Thales Academy Opens First Rural County School in Pittsboro, North Carolina

Thales Academy opened the doors of its brand-new building in Pittsboro, North Carolina, Monday, as about 100 students from the academy’s Cary campus moved to the new facility in rural Chatham County.

“Chatham is the first time that Thales has been in a rural county,” Bob Luddy, the founder and chairman of Thales Academy, told The Star News Network. “So, my thought was having a facility of that quality in a rural county that’s a private initiative is going to change the way people think about K-12 education.”

Luddy, who visited the Pittsboro school Tuesday, observed the features Thales offers: “beautiful facilities, excellent teachers – and it’s affordable – essentially barely exists in America anymore, much less in rural counties, that can be even more challenging from an economic standpoint.”

Heather Brame, senior administrator at the new Thales Pittsboro facility, told the Chatham Journal the school’s calendar consists of four quarters throughout the academic year:

So, we typically start mid-July; we go until about mid-September; we have a three-week break; we start back October, go for about nine to ten weeks; have three weeks around Christmas; come back, we just finished quarter three. We usually have about a three-week break in the spring, and, as I said, we’re about to start quarter four. Usually, summer is about four to five weeks.

As the Pittsboro school opens, students are beginning the fourth quarter.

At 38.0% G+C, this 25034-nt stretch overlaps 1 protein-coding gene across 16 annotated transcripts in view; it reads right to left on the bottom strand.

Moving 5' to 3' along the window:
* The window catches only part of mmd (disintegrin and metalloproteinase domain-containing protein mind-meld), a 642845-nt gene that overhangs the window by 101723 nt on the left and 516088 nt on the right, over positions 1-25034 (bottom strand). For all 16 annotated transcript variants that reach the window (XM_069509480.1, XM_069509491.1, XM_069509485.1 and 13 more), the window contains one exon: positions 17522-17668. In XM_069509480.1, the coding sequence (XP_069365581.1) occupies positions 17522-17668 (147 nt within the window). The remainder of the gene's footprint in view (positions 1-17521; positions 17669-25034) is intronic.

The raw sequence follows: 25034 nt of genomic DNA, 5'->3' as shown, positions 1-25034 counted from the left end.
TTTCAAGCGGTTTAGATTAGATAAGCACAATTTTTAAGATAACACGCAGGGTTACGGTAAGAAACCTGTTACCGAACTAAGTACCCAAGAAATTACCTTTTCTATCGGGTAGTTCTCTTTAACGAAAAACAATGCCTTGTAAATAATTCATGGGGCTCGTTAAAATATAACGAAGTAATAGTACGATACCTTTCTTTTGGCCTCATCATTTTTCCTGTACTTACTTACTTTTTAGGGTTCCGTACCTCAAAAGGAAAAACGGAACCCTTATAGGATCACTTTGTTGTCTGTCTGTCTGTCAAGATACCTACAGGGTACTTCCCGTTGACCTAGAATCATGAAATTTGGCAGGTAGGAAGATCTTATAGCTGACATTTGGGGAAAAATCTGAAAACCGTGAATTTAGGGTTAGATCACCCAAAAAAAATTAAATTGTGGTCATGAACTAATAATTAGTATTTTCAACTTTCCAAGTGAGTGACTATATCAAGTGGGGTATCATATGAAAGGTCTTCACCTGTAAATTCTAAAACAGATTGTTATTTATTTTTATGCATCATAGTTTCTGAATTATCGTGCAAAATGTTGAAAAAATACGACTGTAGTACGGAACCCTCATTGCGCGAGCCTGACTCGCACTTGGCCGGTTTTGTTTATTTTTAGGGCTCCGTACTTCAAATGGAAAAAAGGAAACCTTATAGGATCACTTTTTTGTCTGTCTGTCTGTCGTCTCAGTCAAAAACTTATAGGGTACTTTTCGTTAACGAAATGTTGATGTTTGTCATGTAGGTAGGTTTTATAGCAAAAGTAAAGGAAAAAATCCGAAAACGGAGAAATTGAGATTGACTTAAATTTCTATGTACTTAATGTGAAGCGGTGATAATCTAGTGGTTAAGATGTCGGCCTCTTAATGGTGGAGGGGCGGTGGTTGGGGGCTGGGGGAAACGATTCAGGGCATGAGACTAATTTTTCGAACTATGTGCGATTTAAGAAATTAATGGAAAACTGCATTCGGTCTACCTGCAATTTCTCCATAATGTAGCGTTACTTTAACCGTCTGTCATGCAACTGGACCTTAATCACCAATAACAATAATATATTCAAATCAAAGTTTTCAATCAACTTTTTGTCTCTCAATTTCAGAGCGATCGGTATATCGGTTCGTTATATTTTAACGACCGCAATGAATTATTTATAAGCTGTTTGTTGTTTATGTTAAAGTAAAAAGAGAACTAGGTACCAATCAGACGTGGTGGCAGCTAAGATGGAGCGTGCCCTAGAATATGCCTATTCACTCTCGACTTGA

Luddy explained the current building is K-5, but can easily accommodate K-8. Another site next to it is already prepared for a 6-12 school, he noted.

Thales has been expanding its private school network throughout North Carolina, Tennessee, Virginia, and, soon, South Carolina.

The Tennessee Star reported the expansion of Thales Academy in Franklin, Tennessee, to include middle and high schools.

“That’s our current model,” Luddy said. “So, you have two buildings that are the same size. And they have a lot of flexibility in terms of the grades, depending on the local demand for grades.”

Tuition for the half-day pre-K program at the Pittsboro school is currently $4,800 for the school year. For grades K-5, tuition is $5,300, and for grade 6, added next year, the cost will be $5,500.

“It’s super-important to our founder to make sure that we’re offering this education to as many families as possible,” Brame told the Chatham Journal. “And, so, that’s one of our big goals, to offer that high-quality education at an affordable price.”

“I think oftentimes families are surprised,” she added. “Because, really, when you look at $5,300 a year, that’s significantly cheaper for families with incoming kindergartners than what they’ve been paying in daycare.”

Families can apply to Thales Academy schools at thalesacademy.org and click on “APPLY NOW.” The new school will host an open house on Saturday, April 30 from 1:00-3:00 p.m. for interested families.

Thales is the first school that has opened in the Chatham Park planned community.